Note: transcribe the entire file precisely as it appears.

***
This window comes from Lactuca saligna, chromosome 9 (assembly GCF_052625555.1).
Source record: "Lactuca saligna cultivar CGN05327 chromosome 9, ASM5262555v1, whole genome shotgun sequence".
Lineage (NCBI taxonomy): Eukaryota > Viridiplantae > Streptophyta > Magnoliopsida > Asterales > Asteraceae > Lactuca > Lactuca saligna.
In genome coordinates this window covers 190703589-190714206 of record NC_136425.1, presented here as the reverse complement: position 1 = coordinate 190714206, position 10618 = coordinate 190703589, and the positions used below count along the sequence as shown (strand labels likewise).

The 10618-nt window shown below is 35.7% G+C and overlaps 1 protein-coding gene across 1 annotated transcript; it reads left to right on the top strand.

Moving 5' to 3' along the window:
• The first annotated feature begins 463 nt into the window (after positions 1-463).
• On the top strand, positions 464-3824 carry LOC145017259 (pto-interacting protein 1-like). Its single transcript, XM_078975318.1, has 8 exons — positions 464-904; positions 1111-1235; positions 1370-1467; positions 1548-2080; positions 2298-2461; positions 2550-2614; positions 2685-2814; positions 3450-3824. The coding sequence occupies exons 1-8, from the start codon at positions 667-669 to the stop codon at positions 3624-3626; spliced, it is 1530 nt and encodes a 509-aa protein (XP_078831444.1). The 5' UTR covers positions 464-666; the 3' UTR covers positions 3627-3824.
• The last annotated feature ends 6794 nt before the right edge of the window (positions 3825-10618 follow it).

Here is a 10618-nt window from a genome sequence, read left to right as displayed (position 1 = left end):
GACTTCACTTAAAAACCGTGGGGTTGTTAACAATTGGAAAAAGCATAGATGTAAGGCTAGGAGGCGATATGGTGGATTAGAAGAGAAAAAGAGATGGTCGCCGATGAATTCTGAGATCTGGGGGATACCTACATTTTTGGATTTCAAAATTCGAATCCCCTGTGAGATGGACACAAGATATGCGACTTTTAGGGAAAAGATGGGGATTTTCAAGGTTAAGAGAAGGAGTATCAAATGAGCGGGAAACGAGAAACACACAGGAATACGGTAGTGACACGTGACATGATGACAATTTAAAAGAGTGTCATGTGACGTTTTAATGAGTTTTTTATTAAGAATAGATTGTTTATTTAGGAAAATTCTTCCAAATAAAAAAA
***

This window comes from Lactuca saligna, chromosome 9 (assembly GCF_052625555.1).
Source record: "Lactuca saligna cultivar CGN05327 chromosome 9, ASM5262555v1, whole genome shotgun sequence".
Lineage (NCBI taxonomy): Eukaryota > Viridiplantae > Streptophyta > Magnoliopsida > Asterales > Asteraceae > Lactuca > Lactuca saligna.
In genome coordinates this window covers 190703589-190714206 of record NC_136425.1, presented here as the reverse complement: position 1 = coordinate 190714206, position 10618 = coordinate 190703589, and the positions used below count along the sequence as shown (strand labels likewise).

The 10618-nt window shown below is 35.7% G+C and overlaps 1 protein-coding gene across 1 annotated transcript; it reads left to right on the top strand.

Moving 5' to 3' along the window:
• The first annotated feature begins 463 nt into the window (after positions 1-463).
• On the top strand, positions 464-3824 carry LOC145017259 (pto-interacting protein 1-like). Its single transcript, XM_078975318.1, has 8 exons — positions 464-904; positions 1111-1235; positions 1370-1467; positions 1548-2080; positions 2298-2461; positions 2550-2614; positions 2685-2814; positions 3450-3824. The coding sequence occupies exons 1-8, from the start codon at positions 667-669 to the stop codon at positions 3624-3626; spliced, it is 1530 nt and encodes a 509-aa protein (XP_078831444.1). The 5' UTR covers positions 464-666; the 3' UTR covers positions 3627-3824.
• The last annotated feature ends 6794 nt before the right edge of the window (positions 3825-10618 follow it).

Here is a 10618-nt window from a genome sequence, read left to right as displayed (position 1 = left end):
GACTTCACTTAAAAACCGTGGGGTTGTTAACAATTGGAAAAAGCATAGATGTAAGGCTAGGAGGCGATATGGTGGATTAGAAGAGAAAAAGAGATGGTCGCCGATGAATTCTGAGATCTGGGGGATACCTACATTTTTGGATTTCAAAATTCGAATCCCCTGTGAGATGGACACAAGATATGCGACTTTTAGGGAAAAGATGGGGATTTTCAAGGTTAAGAGAAGGAGTATCAAATGAGCGGGAAACGAGAAACACACAGGAATACGGTAGTGACACGTGACATGATGACAATTTAAAAGAGTGTCATGTGACGTTTTAATGAGTTTTTTATTAAGAATAGATTGTTTATTTAGGAAAATTCTTCCAAATAAAAAAA